Earls of Rochford
In 1712 the estate passed to Frederic Zuleistein de Nassau, the 3rd Earl of Rochford, who is regarded as the creator of the fine house that existed at St Osyth in the 18th century. Rochford concentrated his building work on the west wing of the Darcy House and added westward onto the old Bishop’s Lodging creating a series of entertaining rooms which continued round to meet the west range of buildings to form a partial quadrangle. There was an oval carriage sweep and lawn to the north of a deep block and wilderness gardens to the west of this on the site of the old monks’ cemetery.
The extent of the 18th century work is considerable and included alterations to the Gatehouse where the second floor drawing room retains its cornices of this period and to the west range of the Gatehouse which also retains many 18th century features. The garden and park owe much of their current form to the Rochford period, the 4th Earl being a keen plantsman and au fait with all the current trends. The northern access and lodges, the ha-ha, pleasure grounds and the introduction of the Lombardy poplar into England [c. 1768] all date to the Rochford period. Frederick Nassau, illegitimate son of the 4th Earl, was responsible for modernising the estate around 1800. It was maintained in this form until the death of his son William in 1857.
Sir John Johnson
The estate fell into disrepair following the death of William Nassau and two thirds of Rochford’s house was demolished. The estate was finally sold at auction to Sir John Johnson in 1863. He commenced his own building programme, demolishing existing buildings behind Abbot Vintoner’s surviving screen wall and creating the sumptuous apartments seen in Darcy House today and extending a range of service accommodation to the east. Johnson undertook the conversion of the monks’ dorter into a chapel.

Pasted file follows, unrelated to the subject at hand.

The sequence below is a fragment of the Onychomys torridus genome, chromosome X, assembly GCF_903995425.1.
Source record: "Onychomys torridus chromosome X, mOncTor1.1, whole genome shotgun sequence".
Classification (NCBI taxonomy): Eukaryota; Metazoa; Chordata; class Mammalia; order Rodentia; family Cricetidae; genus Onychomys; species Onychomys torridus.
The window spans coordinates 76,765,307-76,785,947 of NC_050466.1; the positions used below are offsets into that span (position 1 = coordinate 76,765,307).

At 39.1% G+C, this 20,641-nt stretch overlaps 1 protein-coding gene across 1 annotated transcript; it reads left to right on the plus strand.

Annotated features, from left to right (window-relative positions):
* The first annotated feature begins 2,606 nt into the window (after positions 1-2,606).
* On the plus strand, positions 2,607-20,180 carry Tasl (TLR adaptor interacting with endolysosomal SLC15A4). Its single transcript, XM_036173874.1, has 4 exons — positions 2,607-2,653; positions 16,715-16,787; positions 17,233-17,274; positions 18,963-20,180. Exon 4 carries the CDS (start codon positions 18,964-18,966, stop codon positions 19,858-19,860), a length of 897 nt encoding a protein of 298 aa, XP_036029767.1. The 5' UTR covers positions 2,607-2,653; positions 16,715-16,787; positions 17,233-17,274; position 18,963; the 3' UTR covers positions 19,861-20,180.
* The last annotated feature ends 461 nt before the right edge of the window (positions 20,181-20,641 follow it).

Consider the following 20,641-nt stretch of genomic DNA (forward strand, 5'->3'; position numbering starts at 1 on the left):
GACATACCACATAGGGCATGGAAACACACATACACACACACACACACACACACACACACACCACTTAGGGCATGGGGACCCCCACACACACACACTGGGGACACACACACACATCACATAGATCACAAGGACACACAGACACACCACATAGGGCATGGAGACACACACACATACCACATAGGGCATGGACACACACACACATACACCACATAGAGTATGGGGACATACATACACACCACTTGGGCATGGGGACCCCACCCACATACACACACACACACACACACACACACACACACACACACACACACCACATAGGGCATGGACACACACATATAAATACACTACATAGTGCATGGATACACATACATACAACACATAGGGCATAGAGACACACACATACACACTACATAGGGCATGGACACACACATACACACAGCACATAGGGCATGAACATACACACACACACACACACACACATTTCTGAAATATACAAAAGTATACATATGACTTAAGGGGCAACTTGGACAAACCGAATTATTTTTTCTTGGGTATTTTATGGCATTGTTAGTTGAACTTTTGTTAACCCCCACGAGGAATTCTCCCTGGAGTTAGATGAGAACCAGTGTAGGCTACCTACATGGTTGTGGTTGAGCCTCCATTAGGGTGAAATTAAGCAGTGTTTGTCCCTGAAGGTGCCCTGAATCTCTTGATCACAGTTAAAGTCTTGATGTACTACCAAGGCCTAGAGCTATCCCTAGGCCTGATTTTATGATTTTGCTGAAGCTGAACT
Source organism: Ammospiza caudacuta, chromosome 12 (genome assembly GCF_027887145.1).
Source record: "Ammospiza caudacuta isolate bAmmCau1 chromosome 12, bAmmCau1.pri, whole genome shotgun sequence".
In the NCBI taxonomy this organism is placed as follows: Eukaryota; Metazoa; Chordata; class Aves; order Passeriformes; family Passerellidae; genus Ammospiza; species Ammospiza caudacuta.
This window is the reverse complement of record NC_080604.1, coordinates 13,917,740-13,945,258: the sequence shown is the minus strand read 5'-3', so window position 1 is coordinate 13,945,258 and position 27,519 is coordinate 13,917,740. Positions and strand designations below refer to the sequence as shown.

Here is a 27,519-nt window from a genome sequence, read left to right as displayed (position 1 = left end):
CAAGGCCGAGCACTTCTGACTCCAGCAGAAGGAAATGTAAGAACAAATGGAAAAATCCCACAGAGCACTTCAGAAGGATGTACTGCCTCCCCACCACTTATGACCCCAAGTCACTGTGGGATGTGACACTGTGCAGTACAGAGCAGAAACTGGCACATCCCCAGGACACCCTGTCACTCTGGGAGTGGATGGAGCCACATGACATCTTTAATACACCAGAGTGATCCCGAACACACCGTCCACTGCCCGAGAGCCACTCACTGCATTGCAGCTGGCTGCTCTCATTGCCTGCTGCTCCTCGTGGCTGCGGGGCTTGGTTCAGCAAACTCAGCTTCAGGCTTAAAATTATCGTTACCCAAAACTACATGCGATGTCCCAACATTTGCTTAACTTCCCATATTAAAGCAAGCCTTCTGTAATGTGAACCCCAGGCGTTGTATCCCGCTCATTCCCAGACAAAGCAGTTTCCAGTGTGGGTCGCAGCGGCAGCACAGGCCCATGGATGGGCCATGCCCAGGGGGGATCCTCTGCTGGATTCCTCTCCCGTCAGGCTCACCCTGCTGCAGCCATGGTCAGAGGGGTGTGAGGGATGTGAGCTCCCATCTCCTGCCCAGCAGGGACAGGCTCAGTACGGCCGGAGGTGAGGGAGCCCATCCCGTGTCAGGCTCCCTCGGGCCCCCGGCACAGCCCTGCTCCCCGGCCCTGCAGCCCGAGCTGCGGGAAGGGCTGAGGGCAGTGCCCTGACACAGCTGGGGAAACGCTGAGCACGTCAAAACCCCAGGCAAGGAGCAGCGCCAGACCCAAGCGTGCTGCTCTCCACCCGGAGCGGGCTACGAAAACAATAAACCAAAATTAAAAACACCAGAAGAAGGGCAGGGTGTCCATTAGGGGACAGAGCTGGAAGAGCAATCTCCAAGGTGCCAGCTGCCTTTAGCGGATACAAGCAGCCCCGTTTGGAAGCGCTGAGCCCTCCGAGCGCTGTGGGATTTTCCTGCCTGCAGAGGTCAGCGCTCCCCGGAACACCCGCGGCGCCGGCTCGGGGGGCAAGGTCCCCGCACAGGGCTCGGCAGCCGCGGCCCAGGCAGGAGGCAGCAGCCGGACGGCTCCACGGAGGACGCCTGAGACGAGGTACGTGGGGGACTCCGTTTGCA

The Japanese garden and lily pond together with the topiary and rose gardens within the Darcy walls are all part of his legacy. Sir John died in 1909 and the Estate was maintained by his adoptive daughter, Lady Cowley, until her death in 1920 when it was sold.
The Priory was acquired in 1948 by a Friendly Society for use as a convalescent home. It was subsequently purchased by Somerset Struben de Chair in 1954, and he carried out limited restoration of the Gatehouse and adjacent ranges. Sadly since the period of Sir John Johnson there has been dwindling investment in the well-being of the estate and maintenance increasingly became a low priority, until it was virtually non existent. De Chair demolished the North Lodges and Workers’ Cottages and sold mineral rights over large tracts of the Estate, resulting in the large areas of gravel workings that remain within the historic parkland today. During his ownership De Chair also sold off large parts of the estate. He married Juliet Wentworth Fitzwilliam, the heiress of the great Wentworth Woodhouse art collection in 1974 and part of this collection was on display at The Priory and helped bring over 20,000 visitors to The Priory when it was open to the public. Even this large influx of visitors sadly did not result in any long term benefits to the historic estate. Sadly De Chair died in 1995. His trustees, on several occasions, attempted to sell the estate but despite the undoubted inherent attraction the estate possesses the enormity of the responsibilities and the scale of the investment required to repair the estate conspired to frustrate the sale process until the Sargeant family purchased it in September 1999.
In order to build up a full social history of St. Osyth Priory we are very interested in seeing your old photos or hearing about your memories of St. Osyth Priory. We would gratefully receive anything that you can send us.